US will not accept ‘incremental’ disarmament, insists envoy to North Korea
Stephen Biegun, the United States envoy to Pyongyang has stressed that Washington will not settle for the incremental disarmament of North Korea and that it is aiming for complete denuclearisation by the end of US President Donald Trump’s first term in 2021.
“We are not going to do denuclearisation incrementally,” Mr Biegun told a conference in Washington hosted by the Carnegie Endowment for International Peace, in his first comments since the failed summit between Mr Trump and Kim Jong-un in Hanoi, Vietnam, last month.
Mr Biegun insisted that sanctions would not be lifted unless Pyongyang completely eliminated its nuclear weapons, stressing that it was Washington’s goal to achieve this within the current administration.
"We stand by the expectation that if we fully mobilise our resources … we could align ourselves in a manner sufficient to achieve this in something approaching a year," he said.
His statements marked a reversal from previous pronouncements emerging from the White House, with analysts warning that the hardening of the US position is an unrealistic strategy that will end in further stalemate with Pyongyang.
Ahead of the Hanoi meeting, Mr Trump had declared that he had “no pressing schedule” on denuclearisation. “As long as there is no [missile] testing, I’m in no rush,” he said.
Mr Biegun, meanwhile, had indicated in an speech at Stanford University at the end of January that the US was willing to take a more stage by stage approach to the issue – a policy favoured by Pyongyang.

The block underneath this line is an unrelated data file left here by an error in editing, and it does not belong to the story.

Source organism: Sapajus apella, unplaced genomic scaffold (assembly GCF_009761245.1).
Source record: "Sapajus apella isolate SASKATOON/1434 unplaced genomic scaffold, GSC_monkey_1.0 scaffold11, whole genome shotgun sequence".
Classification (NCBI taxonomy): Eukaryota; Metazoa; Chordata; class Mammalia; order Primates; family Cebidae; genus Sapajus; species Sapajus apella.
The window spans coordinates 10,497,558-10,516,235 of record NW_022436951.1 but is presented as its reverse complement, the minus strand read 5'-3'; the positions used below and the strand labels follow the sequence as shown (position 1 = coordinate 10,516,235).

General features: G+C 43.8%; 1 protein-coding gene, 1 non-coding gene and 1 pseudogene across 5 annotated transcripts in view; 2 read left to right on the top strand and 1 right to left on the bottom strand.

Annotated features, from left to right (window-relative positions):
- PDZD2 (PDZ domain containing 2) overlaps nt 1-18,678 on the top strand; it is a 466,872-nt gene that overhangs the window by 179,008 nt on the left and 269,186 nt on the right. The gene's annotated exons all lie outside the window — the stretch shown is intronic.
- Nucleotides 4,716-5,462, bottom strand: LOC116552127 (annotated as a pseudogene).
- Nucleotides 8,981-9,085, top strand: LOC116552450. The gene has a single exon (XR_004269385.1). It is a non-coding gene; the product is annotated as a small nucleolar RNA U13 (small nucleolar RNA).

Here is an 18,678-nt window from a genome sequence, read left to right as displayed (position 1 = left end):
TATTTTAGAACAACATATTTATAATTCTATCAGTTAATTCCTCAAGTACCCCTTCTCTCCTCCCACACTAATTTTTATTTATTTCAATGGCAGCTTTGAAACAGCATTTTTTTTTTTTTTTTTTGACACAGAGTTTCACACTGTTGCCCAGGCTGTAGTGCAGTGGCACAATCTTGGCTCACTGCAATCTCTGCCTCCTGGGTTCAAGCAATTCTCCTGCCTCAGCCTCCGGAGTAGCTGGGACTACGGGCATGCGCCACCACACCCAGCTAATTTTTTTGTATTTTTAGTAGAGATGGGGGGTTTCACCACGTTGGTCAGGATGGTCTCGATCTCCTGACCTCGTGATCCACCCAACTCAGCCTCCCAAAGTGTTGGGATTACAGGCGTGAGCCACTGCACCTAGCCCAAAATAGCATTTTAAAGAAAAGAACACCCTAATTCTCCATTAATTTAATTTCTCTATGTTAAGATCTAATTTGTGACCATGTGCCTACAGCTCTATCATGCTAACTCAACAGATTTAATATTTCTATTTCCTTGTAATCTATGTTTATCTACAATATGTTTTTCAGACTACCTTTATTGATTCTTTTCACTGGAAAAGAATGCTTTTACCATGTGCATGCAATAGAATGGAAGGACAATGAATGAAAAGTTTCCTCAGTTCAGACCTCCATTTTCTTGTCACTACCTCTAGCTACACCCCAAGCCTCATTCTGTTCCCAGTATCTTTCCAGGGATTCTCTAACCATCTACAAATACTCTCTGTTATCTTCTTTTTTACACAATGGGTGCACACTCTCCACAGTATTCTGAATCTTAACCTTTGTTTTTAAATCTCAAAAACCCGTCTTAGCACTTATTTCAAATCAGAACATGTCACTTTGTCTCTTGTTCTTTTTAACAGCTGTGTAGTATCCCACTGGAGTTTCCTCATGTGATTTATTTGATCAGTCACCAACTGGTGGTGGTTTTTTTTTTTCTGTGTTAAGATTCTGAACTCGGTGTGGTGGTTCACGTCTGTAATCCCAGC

“We have communicated to our North Korean counterparts that we are prepared to pursue – simultaneously and in parallel – all of the commitments our two leaders made in their joint statement at Singapore last summer,” he said, referring to the two leaders’ first meeting in the city-state last June.
Their second summit in Hanoi in late February ended abruptly without any kind of deal.
Mr Trump said that Kim had insisted all economic sanctions were lifted before he agreed to give up his entire nuclear arsenal – a position he could not accept. “Sometimes you just have to walk,” he said.
However, Ri Yong Ho, the North Korean foreign minister, countered that Pyongyang had only requested “partial relief” on sanctions enacted between 2016 and 2017, and had offered a “realistic proposal” to dismantle uranium enrichment facilities in return.
The talks ended on friendly terms, but North Korea has since shown frustration at the collapse of the summit, with the state-run Rodong Sinmun commenting that the public “are feeling regretful, blaming the US for the summit that ended without an agreement.”
In a more alarming development, experts at California’s Middlebury Institute of International Studies, said last week that satellite images suggested that Pyongyang could be preparing to launch a missile or space rocket.
In response to questions about what the signs of activity at rocket launch facilities meant, Mr Biegun replied: “The short answer is: we don’t know.”
He added that “the door remains open” for further negotiations. “Nothing can be agreed until everything’s agreed,” he said.
Nuclear and North Korea analysts expressed scepticism about his statements.
“Biegun: “Nothing can be agreed until everything can be agreed.” – a losing strategy,” tweeted Jenny Town, a Korea specialist at the Stimson Centre, a Washington think tank.
Others commented that the insistence on full denuclearisation before the lifting of any sanctions would create a bottleneck with Pyongyang, which has consistently argued for reciprocal concessions.
“If we don’t move off this position, we have nowhere to go,” Vipin Narang, a MIT nuclear expert, told Vox. “There’s no zone of agreement if we insist on everything — I mean everything, complete surrender — up front.”